The Blog

Watch And Learn - People With Learning Disabilities Leading The Way

When I first began working as a dementia consultant for MacIntyre in 2013, I was struck by how their learning disability services encourage the people they are supporting to be front and centre in their work.

In health and social care we're great at talking about involving people, but seldom is that involvement truly inclusive, putting people who receive care and support in the driving seat.

When I first began working as a dementia consultant for MacIntyre in 2013, I was struck by how their learning disability services encourage the people they are supporting to be front and centre in their work. This is in sharp contrast to many traditional dementia services that do things 'to' people rather than 'with' them, and provide independence sapping 'care' rather than a more holistic model of 'support' that promotes what a person can do.

With this in mind, marrying the worlds of learning disability and dementia together in MacIntyre's three-year, Department of Health Innovation Grant funded 'Dementia Project' has, I believe, the potential to be transformational. 'Innovation' has many interpretations in this technological age, and 'transformation' is bandied around as frequently as 'integration', but for me the power of people is the ultimate example of all of these.

MacInytre Dementia Project Team - © MacIntyre 2016

For the learning disability world the project seeks to provide much needed resources to upskill health and social care professionals who are supporting people with a learning disability and dementia (or who are at risk of developing dementia). There is a particularly strong link between Down's syndrome and dementia, with a third of people with Down's syndrome developing dementia in their 50's.

For the dementia world, which has taken some significant strides forward with involving people - most notably through DEEP (Dementia Engagement and Empowerment Project) and DAI (Dementia Alliance International) - the project's focus on keeping the people supported by MacIntyre at the heart of this work is a refreshing example that I hope other health and social care providers will follow.

Learning from people with personal experiences of living with dementia, or people directly affected by dementia, is vital in informing professionals. Nothing engages and educates like the messages of personal experiences. Forget dry conferences populated by people with qualifications in dementia, and switch on to the voices of personal experience who make you think, pull at your heartstrings, and remind you why you came into the world of dementia to make a difference.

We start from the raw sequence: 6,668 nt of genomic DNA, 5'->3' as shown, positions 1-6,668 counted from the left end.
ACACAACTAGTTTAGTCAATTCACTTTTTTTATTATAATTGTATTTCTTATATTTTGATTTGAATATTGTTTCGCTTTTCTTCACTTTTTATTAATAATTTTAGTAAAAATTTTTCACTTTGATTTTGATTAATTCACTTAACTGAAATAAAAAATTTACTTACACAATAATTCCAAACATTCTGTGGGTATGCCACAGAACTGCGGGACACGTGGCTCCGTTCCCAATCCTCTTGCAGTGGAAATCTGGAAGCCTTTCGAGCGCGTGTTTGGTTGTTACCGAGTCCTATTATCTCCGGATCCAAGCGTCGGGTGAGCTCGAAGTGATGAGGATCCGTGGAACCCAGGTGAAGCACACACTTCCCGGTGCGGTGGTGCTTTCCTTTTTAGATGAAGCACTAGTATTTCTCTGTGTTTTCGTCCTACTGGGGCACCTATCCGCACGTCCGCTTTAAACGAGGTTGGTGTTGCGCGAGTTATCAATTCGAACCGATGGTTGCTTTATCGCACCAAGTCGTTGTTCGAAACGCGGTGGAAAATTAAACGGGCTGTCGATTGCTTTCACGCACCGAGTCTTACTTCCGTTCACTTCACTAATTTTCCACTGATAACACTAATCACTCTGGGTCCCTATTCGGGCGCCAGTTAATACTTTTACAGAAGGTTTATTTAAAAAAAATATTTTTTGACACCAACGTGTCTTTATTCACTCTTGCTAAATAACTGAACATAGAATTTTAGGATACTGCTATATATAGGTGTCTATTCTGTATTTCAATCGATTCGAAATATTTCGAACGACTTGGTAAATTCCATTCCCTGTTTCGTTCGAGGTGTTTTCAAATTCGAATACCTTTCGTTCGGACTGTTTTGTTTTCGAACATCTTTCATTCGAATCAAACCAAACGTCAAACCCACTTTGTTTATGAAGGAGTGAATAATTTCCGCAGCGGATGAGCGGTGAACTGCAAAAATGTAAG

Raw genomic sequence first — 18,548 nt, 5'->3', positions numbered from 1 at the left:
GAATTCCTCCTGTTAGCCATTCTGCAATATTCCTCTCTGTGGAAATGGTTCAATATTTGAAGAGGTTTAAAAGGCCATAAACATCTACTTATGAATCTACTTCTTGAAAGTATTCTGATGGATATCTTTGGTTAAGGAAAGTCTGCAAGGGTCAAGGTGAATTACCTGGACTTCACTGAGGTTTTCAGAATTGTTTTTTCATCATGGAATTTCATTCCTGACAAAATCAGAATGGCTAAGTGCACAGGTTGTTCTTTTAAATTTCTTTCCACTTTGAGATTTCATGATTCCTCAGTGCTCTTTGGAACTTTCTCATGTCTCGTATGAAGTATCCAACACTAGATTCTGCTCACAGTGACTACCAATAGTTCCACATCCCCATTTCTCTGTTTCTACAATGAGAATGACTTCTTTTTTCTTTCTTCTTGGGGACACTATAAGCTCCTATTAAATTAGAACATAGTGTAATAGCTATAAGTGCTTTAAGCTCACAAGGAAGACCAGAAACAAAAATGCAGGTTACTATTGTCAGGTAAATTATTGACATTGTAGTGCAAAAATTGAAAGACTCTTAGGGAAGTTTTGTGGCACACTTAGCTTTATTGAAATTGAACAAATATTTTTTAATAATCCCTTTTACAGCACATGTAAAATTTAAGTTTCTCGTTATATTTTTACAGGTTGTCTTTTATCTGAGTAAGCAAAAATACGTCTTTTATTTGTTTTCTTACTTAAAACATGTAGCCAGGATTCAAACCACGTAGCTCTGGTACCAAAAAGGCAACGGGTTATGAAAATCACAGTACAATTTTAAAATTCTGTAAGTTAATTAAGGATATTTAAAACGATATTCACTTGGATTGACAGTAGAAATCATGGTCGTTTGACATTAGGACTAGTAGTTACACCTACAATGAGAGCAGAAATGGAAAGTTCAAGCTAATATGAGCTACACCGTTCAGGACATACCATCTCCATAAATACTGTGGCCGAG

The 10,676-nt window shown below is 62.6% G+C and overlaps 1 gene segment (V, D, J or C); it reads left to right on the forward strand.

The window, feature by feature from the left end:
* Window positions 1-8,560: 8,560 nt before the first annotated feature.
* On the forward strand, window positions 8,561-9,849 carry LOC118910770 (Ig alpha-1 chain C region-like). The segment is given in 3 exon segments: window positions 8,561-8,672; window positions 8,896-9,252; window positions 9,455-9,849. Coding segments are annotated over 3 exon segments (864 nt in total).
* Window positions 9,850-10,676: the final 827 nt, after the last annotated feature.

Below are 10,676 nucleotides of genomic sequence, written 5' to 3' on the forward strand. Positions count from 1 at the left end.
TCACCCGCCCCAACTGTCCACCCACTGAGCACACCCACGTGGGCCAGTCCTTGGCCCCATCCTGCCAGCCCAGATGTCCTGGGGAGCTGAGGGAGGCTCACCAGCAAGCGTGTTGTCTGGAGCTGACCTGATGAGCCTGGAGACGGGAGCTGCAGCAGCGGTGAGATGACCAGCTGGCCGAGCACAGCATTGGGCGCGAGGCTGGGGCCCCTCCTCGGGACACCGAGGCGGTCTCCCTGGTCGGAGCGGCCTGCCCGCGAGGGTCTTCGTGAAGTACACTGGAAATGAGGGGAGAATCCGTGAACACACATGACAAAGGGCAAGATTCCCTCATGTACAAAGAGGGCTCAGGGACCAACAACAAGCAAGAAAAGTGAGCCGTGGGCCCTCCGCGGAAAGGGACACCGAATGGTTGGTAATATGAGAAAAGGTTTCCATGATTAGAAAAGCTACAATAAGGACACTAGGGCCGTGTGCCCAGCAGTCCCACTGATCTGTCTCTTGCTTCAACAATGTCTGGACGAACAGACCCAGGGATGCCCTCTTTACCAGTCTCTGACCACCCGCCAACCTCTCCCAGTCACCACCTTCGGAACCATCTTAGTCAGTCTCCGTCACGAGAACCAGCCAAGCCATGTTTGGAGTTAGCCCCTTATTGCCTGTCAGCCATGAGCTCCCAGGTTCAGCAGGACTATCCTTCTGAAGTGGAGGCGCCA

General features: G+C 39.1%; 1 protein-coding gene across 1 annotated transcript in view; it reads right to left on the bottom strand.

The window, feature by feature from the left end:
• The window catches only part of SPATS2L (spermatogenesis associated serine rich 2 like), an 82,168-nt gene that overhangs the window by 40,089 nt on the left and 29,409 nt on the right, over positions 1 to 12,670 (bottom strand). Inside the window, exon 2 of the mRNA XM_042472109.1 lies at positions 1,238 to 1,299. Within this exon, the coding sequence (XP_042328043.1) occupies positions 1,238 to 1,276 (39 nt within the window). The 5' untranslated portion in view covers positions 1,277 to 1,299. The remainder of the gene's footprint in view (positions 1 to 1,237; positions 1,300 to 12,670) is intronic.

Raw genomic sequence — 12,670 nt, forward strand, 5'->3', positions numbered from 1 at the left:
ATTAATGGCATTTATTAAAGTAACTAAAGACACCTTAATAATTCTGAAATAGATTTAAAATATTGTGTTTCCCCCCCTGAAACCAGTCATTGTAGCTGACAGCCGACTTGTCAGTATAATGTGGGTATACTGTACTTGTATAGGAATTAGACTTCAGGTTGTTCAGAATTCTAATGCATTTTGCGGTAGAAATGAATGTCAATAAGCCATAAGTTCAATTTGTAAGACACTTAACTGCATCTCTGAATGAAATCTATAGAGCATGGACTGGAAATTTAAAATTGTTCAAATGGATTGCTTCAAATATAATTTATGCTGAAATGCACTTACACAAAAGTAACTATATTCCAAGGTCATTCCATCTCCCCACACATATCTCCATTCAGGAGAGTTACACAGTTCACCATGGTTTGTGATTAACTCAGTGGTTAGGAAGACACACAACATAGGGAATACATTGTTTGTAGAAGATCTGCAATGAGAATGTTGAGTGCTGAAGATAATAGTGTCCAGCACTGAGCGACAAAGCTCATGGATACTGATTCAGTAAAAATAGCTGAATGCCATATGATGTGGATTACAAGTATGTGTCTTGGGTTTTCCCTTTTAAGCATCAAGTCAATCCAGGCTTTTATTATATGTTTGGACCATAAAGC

In this spirit, MacIntyre's Dementia Project is engaging with the people they are supporting in lots of different ways. Go to a dementia conference in the next few months and you may bump into a person MacIntyre support, accompanied by a staff member working on the project - you'll know who they are, they'll be the person asking the direct question that everyone else wants to ask but is too afraid to.

Rachel speaking at a conference - © MacIntyre 2016

Go onto social media and via @DementiaLD you'll find photos and updates on MacIntyre's 'Keep Going... Don't Stop' Group. Its membership is comprised of people being supported by one of MacInyre's Lifelong Learning services, and meets monthly to contribute ideas, share experiences, and to help create resources that support the project.

Behind the scenes, MacIntyre's 'Checkers' Group, whose members are people supported by MacIntyre, review the resources that are being created to help ensure that 'Easy Read' documents are fit for purpose. Experts by Experience are taking a hands-on role too, visiting services to review the environments where people with a learning disability and dementia (or suspected dementia) are living to see how dementia friendly those environments are.

Then there is the media engagement. One of the unexpected developments in the early months of the project has been how some people MacIntyre are supporting have embraced publically talking about the project, its importance, and what it hopes to achieve. This has included work with the Aged Care Channel and Arc Seven TV.

Seeing how Rachel and Rosie have blossomed in their new role as media ambassadors is fantastic, and again testimony to the power of messages about health and social care issues when they are conveyed by people who are directly involved in receiving care and support. In the months ahead I predict we will hear a lot more from Rachel, Rosie and their compatriots, and I for one really look forward to their wisdom and insight.